Somniate – The Meyrinkian Slumber Review

Band: Somniate
Album: The Meyrinkian Slumber
Label: Lavadome Productions
Genre: Black Metal
Country: The Czech Republic
Release Date: June 30th, 2020
For Fans Of: Emperor, Eclipser, Wardaemonic

Somniate are a young band out of the Czech Republic that play proggy black metal. Their debut album, The Meyrinkian Slumber, is based on a famous novel called “The Golem” written in the early 20th century by Gustav Meyrink. I haven’t read this novel. If you have, then first off, good for you, but also, you may appreciate this release more than I do. Here, I’m ignoring the literary influence and judging Somniate’s work purely on its presentation as a black metal album.

The riffs on The Meyrinkian Slumber range from forgettably fine to freakishly good. Somniate is at their best when they settle into a groove and let the listener soak in the sound. Sometimes they over complicate their music and dilute the effect, but usually they manage to stay out of their own way and let the melody shine. It is impressive that this young of a band has managed to make so many melodies that are complex, that compliment the rest of their music, and that are also catchy. If Somniate improve over time and become a new tree in the forest of accomplished black metal bands, their riff prowess is likely the seed from which they will grow. Even Somniate’s bad riffs and the riffs that overstay their welcome, both of which exist throughout The Meyrinkian Slumber, seem less like failures and more like creative risks that didn’t quite hit.

The Meyrinkian Slumber dips its toes into dissonant pools, but never makes dissonance the primary focus of the sound. This isn’t Dodecahedron. That ends up working out well for the listener, as Somniate tend to use dissonance like a good chef uses mayonnaise: there’s enough there to amplify the other flavors, but it doesn’t outweigh all of the other ingredients. Somniate again show remarkable songwriting ability for such a young band, as they manage to keep their sound as dissonant as they want while giving their amazing riffs the primary focus.

The drum production on this album is not on par with the rest of the album. Individual drums feel either too loud or too soft, depending on the drum, and the bass drum in particular seems like its sound has been dampened with a wet cloth. I don’t know why the band and producer made the choices they did, but it doesn’t work with the rest of the album and distracts from what Somniate have crafted. This is particularly jarring because the drums are the only thing that sound off to my ear. Everything is at least non-intrusive outside of that drum production. The drum patterns themselves are fine, even engaging in places, but in this context that feels like more of a waste than a redeeming factor. This bizarre production also feels like an intentional aesthetic choice, so if you are feeling charitable or have a drastically different opinion on the relative merits of different drum tones than me then you’ll probably think this album is better than I do. This is a nitpicky quibble, but it was something that I noticed on every single listen of The Meyrinkian Slumber: The drums simply felt off and out of place.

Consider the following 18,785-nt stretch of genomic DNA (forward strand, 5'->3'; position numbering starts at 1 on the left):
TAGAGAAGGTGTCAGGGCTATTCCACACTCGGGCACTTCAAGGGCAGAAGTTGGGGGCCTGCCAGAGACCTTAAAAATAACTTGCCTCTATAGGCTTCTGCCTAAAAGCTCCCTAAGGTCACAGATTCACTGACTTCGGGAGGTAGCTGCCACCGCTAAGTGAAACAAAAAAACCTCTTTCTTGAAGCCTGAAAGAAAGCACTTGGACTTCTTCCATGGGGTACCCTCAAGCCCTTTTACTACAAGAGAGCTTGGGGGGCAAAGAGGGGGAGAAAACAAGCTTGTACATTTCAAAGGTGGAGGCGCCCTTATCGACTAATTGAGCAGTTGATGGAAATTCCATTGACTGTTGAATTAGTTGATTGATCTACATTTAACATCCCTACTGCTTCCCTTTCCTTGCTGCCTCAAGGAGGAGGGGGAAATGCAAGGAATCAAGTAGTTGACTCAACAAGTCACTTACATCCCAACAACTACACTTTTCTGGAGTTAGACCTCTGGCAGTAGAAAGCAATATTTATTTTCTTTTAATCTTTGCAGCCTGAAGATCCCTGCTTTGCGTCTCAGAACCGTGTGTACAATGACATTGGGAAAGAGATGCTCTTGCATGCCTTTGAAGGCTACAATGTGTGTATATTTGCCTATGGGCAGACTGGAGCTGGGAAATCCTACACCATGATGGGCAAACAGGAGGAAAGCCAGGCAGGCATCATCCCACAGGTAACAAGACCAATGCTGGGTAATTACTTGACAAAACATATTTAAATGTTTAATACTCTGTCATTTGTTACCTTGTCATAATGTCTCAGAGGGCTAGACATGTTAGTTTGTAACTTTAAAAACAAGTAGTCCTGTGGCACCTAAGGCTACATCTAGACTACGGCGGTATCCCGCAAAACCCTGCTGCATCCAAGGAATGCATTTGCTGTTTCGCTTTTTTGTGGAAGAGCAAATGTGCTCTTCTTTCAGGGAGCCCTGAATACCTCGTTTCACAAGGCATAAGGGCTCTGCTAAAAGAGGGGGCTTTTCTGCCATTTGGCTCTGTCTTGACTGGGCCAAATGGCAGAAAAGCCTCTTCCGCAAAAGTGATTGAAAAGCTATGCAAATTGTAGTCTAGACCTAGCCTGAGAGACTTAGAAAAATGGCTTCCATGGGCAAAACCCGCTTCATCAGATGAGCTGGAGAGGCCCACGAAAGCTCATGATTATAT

More importantly, Somniate often sound like they have no idea where to go when writing their music. Their transitions sound like a skier having a bad dream where they are skiing down a slope, except the slope is constantly shifting and defying gravity, and their skis have been replaced with overly large and slippery slices of pizza. There are great moments, as I mentioned earlier, but they aren’t cohesive. As soon as an amazing riff reveals itself in the music, the ski slope shifts and no longer makes sense. Once those great moments are gone, the album just feels hollow, like there are instruments that were left out of the final cut but that served an important role in filling out the sound. The Meyrinkian Slumber doesn’t run for very long, but large sections of its length feel pointless.

Overall, The Meyrinkian Slumber had some flaws that couldn’t be ignored, and some that, although they were minor, I couldn’t look away from even though I wanted to. Despite those flaws, this is a promising debut from a band that shows extraordinary songwriting prowess. Some of their creative risks didn’t pay off, but enough hit that Somniate’s debut felt satisfying in a way that not all releases do.

Rating: 6/10


  1. The Sleepless Stone
  2. Rephaim
  3. In Bone Incorruptible
  4. A Penitentiary Triptych
  5. Of Fragrance and Light

Total Playing Time: 32:02

Click here to visit Somniate’s Bandcamp

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